PRESS RELEASE: The Distributed AI Research Institute (DAIR) and Weizenbaum Institute launch the Data Worker’s Inquiry repository and talk series.

The Data Workers’ Inquiry is a community-based research project in which data workers from all over the world conduct individual inquiries. From reports and animations to powerful documentaries and zines, the Data Workers‘ Inquiry repository presents a multifaceted view of the realities confronted by data workers, ranging from psychological, physical, and sexual abuse, to resistance strategies and efforts to unionize. We will have a virtual launch event on July 8th, with a panel by workers Mophat Okinyi, Richard Mathenge, and Krystal Kauffman, moderated by DAIR Founder Timnit Gebru, and introduced by project lead Milagros Miceli. You can register here to attend. 

About the Data Workers’ Inquiry

The data workers who are tasked with the labor-intensive and emotionally taxing work of data labeling, content moderation, and other forms of data processing that enable AI systems to function, are often located in the Global Majority, precariously employed, and politically dispersed. The Data Workers’ Inquiry provides a platform for them to conduct their own research and describe issues in their own words. 

This community-based research project has brought together 15 data workers from Kenya, Venezuela, Syria, Lebanon, and Germany, and diverse employment contexts, including various outsourcing companies and platforms. The data workers develop unique research questions, design and conduct their inquiries, and prepare a presentation format for their findings. 

One of the data workers, Bothwokwa Ranta, describes her engagement as a community researcher and the process of creating a zine about African women in content moderation: “It was not easy. I share a sisterhood with some of the women I wrote about, which was key for them to trust me with their stories. Having been depressed and in a dark place myself, working on this project has been a tough yet important step in my healing process.” Roukaya Al Hammada, a Syrian data worker living under refugee status in Lebanon, says, “As a co-researcher in the Data Workers‘ Inquiry, I conducted a series of interviews with my data labeling team to delve deeper into the experiences of other refugee data workers, exploring the psychological toll of the work and our specific vulnerabilities related to being refugees.”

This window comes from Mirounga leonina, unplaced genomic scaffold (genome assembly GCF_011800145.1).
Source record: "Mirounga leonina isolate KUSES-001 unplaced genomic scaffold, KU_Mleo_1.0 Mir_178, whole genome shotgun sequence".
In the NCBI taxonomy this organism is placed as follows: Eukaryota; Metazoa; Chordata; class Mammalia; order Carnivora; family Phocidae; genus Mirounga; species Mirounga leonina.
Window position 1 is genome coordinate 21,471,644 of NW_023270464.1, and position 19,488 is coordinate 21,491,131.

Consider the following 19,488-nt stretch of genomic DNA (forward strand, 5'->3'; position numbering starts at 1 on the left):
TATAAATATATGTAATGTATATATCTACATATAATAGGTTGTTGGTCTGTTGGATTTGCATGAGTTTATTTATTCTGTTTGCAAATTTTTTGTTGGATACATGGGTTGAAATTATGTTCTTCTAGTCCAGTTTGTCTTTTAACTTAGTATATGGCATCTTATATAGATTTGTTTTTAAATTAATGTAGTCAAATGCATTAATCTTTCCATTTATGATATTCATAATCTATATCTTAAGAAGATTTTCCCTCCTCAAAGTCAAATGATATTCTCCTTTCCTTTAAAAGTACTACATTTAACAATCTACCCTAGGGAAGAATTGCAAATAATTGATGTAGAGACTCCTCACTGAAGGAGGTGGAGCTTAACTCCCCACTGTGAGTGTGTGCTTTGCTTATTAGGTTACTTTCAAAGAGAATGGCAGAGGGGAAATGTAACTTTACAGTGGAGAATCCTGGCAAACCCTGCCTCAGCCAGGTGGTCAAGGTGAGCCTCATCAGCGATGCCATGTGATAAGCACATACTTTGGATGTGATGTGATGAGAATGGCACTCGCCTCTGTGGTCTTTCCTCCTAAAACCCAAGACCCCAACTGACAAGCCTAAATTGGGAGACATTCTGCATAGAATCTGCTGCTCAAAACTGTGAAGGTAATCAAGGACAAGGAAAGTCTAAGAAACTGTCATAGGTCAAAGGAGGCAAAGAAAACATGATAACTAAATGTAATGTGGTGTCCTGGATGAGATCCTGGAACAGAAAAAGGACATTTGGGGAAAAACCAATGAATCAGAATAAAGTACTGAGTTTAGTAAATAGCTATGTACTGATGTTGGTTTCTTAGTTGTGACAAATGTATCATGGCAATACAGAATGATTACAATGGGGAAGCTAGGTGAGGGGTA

“When we designed this research project, it was important for us to create a safe space for data workers to conduct research that matters to them,” says Milagros Miceli, head of the project. “We center their experiences and recognize their unique knowledge. We are proactive supporters, but the epistemic authority remains with the workers.” DAIR’s founder Timnit Gebru adds, “this is a really important project for DAIR because it is an example of supporting workers in telling their own stories and coming up with new insights and better research outputs in the process.”

The data workers have produced a compelling array of creative outputs that illuminate the human toll of data work. The project repository is a valuable resource for researchers, journalists, and policymakers seeking first-hand accounts of data work, as well as for other data workers looking to learn about shared struggles and resistance strategies.

“We hope for the Data Workers’ Inquiry to be a catalyst for change. The findings are an urgent call to confront labor inequities and exploitative practices. And by fostering worker solidarity and amplifying collective demands, the project aims to help create meaningful, systemic change in the industry,” says researcher Adio Dinika.

The launch event will take place online on Monday, July 8th, 8:00 AM PT / 11:00 AM EST / 5 PM CET. Registration: 

More information: 


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